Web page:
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Published on June 10th, 2014 | by Christopher DeMorro

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Sales of Nissan e-NV200 Electric Van Begin This October

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June 10th, 2014 by
 
nissan-e-nv200

The long-anticipated Nissan e-NV200 electric van will finally go on sale in Japan this October, before an anticipated global rollout. Using the same drivetrain as the Nissan Leaf but boasting a lot more cargo room, the e-NV200 is Nissan’s first attempt at an electric commercial vehicle.

Combining the electric drivetrain of the Leaf with the utility body of the NV200 was a no brainer for Nissan, but it also wasn’t easy. Despite pulling parts from two existing vehicles, the Nissan e-NV200 still requires about 30% unique parts to make it work. This includes a unique hydraulic brake system that improves regenerative braking, and the ability to manually set the batter level to ensure that electric van has enough juice for the ride home.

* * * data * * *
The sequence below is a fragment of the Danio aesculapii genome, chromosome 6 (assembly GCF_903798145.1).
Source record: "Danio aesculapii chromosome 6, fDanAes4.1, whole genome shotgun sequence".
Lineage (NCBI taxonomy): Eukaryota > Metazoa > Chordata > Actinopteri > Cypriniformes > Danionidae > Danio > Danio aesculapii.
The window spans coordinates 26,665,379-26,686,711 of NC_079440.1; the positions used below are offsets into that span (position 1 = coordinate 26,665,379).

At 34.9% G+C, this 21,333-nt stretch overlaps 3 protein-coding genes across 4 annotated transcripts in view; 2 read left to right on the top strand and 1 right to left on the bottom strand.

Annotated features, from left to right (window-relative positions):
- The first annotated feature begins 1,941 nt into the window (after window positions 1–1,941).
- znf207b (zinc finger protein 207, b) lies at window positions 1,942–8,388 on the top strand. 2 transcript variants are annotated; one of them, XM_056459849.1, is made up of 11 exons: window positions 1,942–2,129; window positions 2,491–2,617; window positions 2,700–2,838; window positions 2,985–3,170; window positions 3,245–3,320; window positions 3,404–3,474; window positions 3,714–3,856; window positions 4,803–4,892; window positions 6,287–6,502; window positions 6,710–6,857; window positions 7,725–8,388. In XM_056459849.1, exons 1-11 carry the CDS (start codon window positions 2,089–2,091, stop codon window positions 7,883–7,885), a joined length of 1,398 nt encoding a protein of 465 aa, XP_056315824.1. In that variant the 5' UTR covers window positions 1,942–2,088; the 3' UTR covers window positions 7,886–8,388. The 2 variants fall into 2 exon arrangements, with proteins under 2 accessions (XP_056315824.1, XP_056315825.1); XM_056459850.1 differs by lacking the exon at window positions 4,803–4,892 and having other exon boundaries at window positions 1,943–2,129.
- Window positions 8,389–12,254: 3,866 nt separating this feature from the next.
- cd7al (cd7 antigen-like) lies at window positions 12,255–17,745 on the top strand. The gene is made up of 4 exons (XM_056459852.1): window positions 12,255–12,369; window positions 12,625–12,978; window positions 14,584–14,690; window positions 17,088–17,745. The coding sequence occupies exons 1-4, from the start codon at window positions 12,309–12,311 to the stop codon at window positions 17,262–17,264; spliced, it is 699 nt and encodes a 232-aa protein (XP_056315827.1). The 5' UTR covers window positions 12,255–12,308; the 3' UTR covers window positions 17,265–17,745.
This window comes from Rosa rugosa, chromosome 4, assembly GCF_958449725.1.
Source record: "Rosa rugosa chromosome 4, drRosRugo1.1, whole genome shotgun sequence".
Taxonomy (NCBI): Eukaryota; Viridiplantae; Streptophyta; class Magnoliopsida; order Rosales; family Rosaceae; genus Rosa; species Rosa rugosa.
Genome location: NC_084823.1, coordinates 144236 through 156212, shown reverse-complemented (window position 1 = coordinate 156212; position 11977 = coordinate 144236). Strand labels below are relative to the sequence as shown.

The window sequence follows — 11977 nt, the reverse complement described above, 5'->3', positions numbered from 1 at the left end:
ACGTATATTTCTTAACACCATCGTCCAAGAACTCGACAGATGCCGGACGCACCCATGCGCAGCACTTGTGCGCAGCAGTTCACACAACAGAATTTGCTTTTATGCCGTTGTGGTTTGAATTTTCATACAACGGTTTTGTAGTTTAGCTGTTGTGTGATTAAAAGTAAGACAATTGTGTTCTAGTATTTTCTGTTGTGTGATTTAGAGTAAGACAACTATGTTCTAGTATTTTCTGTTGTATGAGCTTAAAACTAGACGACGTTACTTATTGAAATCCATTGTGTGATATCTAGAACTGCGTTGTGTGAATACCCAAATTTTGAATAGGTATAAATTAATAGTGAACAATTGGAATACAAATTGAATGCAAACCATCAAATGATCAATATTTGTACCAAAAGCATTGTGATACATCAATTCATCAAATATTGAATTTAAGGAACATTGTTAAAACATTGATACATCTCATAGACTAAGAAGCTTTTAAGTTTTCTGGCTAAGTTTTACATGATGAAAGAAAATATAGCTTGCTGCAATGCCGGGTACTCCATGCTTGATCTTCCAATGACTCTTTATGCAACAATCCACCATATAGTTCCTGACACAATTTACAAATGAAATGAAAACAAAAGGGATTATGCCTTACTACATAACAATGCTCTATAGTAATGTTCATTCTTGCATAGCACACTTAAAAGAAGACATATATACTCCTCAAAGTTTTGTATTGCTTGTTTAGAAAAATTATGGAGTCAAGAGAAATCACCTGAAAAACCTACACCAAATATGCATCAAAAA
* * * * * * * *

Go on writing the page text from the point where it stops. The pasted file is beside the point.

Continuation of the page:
This is especially handy for contractors and small businesses, as the e-NV200 comes with two 100V outlets that can power a couple of tools at once. In addition to utily body, the e-NV200 will also come in 5 and 7-passenger configurations to help it serve as a taxi in places like New York City.

Production of the e-NV200 began in May in Barcelona, and it will be priced between ¥3,880,440 to ¥4,786,560, or about $37,800 and $46,700 when it hits Japanese dealerships in October.